My friend was upset. I felt terrible that I had cost him an agent, but I knew I did the right thing. Luckily for me, he knew it too. He was angry with the agent. He knew that if he had signed that contract, he probably would have been taken advantage of with no chance of recourse. He was disappointed but thankful.
But what about all the people who signed that contract? Did they see the issues? I’ve represented enough artists, authors and illustrators to know why they signed it. They were blinded by the excitement that their dream had come true. So many of them have told me, “I want this so badly. I’m willing to do anything.”
Well, what are you willing to do or give up for that licensing deal? How much control are you willing to give away to be represented by an agent? If you find yourself in my friend’s position and saying, “I know I should talk to a lawyer, but . . . ,” here’s what I recommend you do:
1. Please do not get your legal advice from the other party. The advice is often wrong. I’m never sure whether they know it’s wrong, but it is usually self-serving. In my friend’s case, the agent told him that the right to sue and the right to audit were “implied.” Unfortunately, if there is a written agreement, nothing is implied. A court will always assume that all of the terms that were agreed upon have been spelled out in the document and will only look to the document to determine who has what rights.
2. Try to be dispassionate about the outcome. When I protest a term in a contract, it’s rarely the opposing side that argues with me. Nine times out of 10, it’s my client who puts up the biggest fuss. I often hear my client argue, “Don’t say that. They’ll walk away.” To which I say, “It’s okay to walk away from a bad deal.”
3. Look at a contract as if it were a prenuptial agreement. You might be “in love” with each other now, but consider what could happen if the relationship sours. Are you protected? What if my friend thought his agent was skimming some money from him? If he had signed the contract as is, he would have given away his right to sue and his right to audit the agent’s books even though the agent had total control over all funds (both incoming and outgoing).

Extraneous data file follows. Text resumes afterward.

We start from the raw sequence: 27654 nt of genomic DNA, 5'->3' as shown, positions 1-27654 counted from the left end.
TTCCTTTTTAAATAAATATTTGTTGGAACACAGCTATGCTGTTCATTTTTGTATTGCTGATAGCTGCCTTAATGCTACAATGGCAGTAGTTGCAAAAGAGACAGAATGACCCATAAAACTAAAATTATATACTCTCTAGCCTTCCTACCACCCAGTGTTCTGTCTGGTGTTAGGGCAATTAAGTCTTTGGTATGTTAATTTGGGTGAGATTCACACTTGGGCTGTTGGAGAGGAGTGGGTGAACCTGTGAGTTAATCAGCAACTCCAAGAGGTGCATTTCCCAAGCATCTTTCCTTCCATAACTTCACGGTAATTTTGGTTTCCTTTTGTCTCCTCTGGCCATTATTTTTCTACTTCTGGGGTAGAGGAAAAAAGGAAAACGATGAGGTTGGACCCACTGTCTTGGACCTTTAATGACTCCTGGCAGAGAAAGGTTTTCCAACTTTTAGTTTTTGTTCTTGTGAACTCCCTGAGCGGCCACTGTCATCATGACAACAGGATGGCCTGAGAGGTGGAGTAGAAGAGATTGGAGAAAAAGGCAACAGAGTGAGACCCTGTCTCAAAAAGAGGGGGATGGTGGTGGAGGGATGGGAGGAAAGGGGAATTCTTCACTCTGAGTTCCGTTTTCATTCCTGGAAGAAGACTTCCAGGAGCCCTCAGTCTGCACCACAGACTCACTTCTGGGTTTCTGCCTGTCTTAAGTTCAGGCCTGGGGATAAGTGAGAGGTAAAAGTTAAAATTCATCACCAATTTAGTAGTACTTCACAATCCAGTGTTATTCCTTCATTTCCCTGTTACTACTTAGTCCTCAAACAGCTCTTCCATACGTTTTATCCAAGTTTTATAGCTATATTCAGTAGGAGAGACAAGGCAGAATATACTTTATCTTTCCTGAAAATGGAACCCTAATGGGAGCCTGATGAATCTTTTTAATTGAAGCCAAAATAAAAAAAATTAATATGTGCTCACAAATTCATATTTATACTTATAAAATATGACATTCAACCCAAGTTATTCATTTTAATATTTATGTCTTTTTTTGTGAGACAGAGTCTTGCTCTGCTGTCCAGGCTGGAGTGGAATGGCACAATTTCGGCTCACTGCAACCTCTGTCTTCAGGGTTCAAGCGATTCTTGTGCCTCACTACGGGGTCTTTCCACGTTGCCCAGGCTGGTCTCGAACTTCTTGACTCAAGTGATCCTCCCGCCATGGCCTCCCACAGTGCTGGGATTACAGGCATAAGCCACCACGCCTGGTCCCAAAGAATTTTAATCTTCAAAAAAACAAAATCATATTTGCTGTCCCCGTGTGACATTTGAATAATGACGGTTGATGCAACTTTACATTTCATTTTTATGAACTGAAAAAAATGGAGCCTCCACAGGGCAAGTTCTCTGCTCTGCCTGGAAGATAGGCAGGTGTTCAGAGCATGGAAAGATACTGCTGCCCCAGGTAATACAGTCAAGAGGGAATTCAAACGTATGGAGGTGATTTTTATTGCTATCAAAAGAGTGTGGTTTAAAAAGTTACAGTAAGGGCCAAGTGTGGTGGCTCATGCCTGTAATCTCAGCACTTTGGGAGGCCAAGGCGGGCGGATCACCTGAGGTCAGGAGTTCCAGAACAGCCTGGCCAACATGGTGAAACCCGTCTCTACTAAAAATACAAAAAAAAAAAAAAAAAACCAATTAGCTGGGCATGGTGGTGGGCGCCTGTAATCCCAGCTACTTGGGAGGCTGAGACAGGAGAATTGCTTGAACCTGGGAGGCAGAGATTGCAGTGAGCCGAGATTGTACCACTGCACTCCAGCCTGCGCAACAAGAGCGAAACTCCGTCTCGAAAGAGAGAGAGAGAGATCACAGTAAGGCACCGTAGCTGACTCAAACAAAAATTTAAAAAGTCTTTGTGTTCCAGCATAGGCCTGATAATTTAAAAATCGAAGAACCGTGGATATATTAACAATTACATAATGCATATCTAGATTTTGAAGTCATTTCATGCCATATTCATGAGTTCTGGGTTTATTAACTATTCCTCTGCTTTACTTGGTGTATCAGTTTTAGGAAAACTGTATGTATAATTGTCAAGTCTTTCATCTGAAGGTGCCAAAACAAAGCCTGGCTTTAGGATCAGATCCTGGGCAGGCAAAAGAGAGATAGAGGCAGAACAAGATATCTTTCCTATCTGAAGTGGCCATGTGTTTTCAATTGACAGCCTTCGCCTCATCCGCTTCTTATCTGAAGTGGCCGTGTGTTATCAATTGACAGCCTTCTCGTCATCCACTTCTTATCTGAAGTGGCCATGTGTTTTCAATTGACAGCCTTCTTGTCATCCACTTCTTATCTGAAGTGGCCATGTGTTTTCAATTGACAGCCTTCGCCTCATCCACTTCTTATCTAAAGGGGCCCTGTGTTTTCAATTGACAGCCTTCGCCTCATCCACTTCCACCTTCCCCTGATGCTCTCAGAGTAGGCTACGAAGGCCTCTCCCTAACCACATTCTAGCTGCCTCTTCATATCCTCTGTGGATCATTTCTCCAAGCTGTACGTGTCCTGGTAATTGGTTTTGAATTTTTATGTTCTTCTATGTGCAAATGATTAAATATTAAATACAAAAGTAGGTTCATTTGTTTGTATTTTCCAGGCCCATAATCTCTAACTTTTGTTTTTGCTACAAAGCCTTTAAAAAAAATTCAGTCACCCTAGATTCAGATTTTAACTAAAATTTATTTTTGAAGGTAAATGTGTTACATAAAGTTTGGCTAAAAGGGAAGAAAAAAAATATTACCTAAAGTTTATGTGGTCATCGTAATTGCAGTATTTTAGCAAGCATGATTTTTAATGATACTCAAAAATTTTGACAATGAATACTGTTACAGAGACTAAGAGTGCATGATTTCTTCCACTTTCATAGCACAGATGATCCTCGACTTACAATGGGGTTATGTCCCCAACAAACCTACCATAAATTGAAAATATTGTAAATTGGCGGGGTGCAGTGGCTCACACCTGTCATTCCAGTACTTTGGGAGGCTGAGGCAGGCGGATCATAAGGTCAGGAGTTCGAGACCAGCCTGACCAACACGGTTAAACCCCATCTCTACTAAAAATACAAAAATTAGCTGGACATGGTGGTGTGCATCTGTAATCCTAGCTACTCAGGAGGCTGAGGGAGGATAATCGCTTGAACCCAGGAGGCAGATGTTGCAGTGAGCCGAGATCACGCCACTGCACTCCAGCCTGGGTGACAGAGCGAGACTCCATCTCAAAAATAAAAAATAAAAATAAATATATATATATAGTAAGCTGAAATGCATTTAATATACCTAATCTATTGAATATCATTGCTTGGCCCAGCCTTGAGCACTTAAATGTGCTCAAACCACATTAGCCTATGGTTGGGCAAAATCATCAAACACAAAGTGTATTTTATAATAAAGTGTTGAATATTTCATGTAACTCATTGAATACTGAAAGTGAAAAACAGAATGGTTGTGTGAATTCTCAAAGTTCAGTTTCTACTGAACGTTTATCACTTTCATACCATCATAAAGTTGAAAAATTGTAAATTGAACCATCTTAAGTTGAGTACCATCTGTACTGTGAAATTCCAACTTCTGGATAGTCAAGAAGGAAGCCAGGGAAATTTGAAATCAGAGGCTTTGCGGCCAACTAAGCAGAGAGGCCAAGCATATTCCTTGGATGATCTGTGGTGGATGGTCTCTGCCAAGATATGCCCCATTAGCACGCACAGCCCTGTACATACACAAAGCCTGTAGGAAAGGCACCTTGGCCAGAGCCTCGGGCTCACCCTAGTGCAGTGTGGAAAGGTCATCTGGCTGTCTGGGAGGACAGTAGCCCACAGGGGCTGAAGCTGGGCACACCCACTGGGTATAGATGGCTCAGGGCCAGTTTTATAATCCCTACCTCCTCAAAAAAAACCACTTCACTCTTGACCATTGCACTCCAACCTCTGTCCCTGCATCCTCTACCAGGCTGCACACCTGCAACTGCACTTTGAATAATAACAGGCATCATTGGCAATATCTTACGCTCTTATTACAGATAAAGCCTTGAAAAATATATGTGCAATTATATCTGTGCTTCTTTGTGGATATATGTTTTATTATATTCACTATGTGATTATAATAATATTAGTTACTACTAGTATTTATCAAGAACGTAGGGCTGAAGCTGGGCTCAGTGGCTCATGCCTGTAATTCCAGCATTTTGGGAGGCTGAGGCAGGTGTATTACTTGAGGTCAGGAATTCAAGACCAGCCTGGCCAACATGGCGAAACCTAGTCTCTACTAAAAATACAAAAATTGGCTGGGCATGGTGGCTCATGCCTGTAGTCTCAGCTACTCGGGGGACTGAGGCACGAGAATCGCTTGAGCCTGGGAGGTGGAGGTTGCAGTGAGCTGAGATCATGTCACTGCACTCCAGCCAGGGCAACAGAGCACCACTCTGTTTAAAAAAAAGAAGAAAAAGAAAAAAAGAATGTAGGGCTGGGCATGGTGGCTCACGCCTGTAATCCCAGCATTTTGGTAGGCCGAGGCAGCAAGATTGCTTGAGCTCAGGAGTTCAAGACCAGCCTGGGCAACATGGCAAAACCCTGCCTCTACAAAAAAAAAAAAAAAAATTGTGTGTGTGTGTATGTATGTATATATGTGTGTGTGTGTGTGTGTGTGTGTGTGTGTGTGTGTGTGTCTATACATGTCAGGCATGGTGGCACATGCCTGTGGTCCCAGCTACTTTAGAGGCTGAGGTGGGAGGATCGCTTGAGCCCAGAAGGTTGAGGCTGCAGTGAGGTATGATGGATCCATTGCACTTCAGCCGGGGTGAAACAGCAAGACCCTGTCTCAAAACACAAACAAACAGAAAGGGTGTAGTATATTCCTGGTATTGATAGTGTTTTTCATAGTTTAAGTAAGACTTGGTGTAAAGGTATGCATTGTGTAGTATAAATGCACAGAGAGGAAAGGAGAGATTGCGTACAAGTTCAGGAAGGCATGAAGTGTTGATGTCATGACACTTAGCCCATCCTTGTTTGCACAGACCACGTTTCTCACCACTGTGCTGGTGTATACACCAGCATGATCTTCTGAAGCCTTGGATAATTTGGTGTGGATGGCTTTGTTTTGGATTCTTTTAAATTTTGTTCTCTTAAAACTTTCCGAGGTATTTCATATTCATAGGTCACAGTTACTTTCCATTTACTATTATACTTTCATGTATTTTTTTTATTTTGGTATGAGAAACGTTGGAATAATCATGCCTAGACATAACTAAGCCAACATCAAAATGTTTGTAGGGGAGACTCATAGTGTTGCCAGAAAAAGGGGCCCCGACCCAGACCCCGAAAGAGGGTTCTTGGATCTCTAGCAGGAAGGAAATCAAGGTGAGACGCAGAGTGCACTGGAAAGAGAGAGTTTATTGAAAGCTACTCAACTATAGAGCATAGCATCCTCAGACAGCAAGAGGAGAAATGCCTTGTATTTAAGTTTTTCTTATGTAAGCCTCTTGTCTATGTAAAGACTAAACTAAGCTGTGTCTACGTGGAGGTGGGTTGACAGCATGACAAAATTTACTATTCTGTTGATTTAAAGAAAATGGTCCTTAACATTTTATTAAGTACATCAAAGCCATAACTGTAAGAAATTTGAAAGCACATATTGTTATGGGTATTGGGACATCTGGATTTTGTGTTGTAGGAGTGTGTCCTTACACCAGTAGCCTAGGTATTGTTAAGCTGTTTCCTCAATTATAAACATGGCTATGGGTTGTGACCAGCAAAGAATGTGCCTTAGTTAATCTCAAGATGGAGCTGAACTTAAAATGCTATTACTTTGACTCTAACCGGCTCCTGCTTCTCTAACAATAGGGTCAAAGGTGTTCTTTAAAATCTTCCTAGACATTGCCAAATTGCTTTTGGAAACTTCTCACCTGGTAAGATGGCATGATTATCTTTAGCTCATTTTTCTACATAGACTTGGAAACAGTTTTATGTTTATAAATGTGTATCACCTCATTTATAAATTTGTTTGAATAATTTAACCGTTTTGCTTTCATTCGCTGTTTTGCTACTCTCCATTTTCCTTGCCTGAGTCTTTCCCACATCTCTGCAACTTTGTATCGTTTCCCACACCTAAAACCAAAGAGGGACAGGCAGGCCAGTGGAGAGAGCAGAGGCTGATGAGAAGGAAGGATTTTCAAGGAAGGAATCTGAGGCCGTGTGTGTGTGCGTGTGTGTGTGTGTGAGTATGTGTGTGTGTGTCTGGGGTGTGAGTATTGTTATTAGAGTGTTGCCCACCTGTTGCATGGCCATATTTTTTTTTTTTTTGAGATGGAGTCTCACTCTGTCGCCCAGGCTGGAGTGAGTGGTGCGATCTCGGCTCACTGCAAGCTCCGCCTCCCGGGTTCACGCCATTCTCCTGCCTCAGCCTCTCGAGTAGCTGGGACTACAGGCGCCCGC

Another onerous term included in my friend’s contract was that the agent had the right to bind my friend to any publishing agreement the agent wanted without my friend’s consent. What if my friend hated the deal or couldn’t meet the obligations that the agent signed him up for? He would have to perform or face defaulting on the terms of the contract. It is so important to factor in the “what ifs.”
4. Lastly, please consider hiring a professional. A lawyer is dispassionate. I can look at the terms of an agreement objectively. I want to see my clients succeed, but I also want to make sure they get the best result. I’ve seen what can go wrong, and I want to protect you from a bad outcome.
It shouldn’t cost a lot of money to have an attorney review a contract. Call up a lawyer and tell her, “I need to have a contract reviewed. It’s x number of pages. I can pay $XYZ. Would you be able to help me?” I know there are many lawyers who would help you.
If you truly can’t pay for legal services, consider calling Volunteer Lawyers for the Arts. It’s a wonderful organization that can pair you up with a legal professional who might be able to help you with your matter free of charge. Also, they offer education courses that could help you spot issues and negotiate your own agreements.